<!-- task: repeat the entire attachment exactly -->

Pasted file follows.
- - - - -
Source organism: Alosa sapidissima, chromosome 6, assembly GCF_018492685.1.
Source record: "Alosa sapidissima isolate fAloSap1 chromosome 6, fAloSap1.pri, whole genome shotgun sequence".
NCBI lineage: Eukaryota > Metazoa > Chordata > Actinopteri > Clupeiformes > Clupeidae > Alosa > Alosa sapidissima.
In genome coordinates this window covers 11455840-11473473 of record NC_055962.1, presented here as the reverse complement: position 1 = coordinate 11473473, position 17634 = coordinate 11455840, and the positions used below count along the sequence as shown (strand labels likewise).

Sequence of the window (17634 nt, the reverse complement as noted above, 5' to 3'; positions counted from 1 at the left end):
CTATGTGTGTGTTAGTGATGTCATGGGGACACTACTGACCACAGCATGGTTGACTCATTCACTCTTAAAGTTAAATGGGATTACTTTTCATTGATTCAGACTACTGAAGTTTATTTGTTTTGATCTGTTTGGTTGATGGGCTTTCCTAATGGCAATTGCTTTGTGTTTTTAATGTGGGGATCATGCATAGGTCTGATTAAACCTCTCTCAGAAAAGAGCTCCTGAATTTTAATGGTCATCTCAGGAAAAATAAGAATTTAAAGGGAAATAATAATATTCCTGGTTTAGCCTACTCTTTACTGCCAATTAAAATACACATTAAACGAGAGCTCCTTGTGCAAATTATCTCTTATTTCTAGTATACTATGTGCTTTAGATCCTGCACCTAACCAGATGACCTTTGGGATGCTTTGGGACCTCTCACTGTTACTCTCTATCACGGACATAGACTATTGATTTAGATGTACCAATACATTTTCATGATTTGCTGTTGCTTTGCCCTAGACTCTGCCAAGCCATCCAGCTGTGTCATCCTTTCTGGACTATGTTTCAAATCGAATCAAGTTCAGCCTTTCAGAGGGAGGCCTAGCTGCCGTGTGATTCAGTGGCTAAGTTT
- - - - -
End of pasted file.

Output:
Source organism: Alosa sapidissima, chromosome 6, assembly GCF_018492685.1.
Source record: "Alosa sapidissima isolate fAloSap1 chromosome 6, fAloSap1.pri, whole genome shotgun sequence".
NCBI lineage: Eukaryota > Metazoa > Chordata > Actinopteri > Clupeiformes > Clupeidae > Alosa > Alosa sapidissima.
In genome coordinates this window covers 11455840-11473473 of record NC_055962.1, presented here as the reverse complement: position 1 = coordinate 11473473, position 17634 = coordinate 11455840, and the positions used below count along the sequence as shown (strand labels likewise).

Sequence of the window (17634 nt, the reverse complement as noted above, 5' to 3'; positions counted from 1 at the left end):
CTATGTGTGTGTTAGTGATGTCATGGGGACACTACTGACCACAGCATGGTTGACTCATTCACTCTTAAAGTTAAATGGGATTACTTTTCATTGATTCAGACTACTGAAGTTTATTTGTTTTGATCTGTTTGGTTGATGGGCTTTCCTAATGGCAATTGCTTTGTGTTTTTAATGTGGGGATCATGCATAGGTCTGATTAAACCTCTCTCAGAAAAGAGCTCCTGAATTTTAATGGTCATCTCAGGAAAAATAAGAATTTAAAGGGAAATAATAATATTCCTGGTTTAGCCTACTCTTTACTGCCAATTAAAATACACATTAAACGAGAGCTCCTTGTGCAAATTATCTCTTATTTCTAGTATACTATGTGCTTTAGATCCTGCACCTAACCAGATGACCTTTGGGATGCTTTGGGACCTCTCACTGTTACTCTCTATCACGGACATAGACTATTGATTTAGATGTACCAATACATTTTCATGATTTGCTGTTGCTTTGCCCTAGACTCTGCCAAGCCATCCAGCTGTGTCATCCTTTCTGGACTATGTTTCAAATCGAATCAAGTTCAGCCTTTCAGAGGGAGGCCTAGCTGCCGTGTGATTCAGTGGCTAAGTTT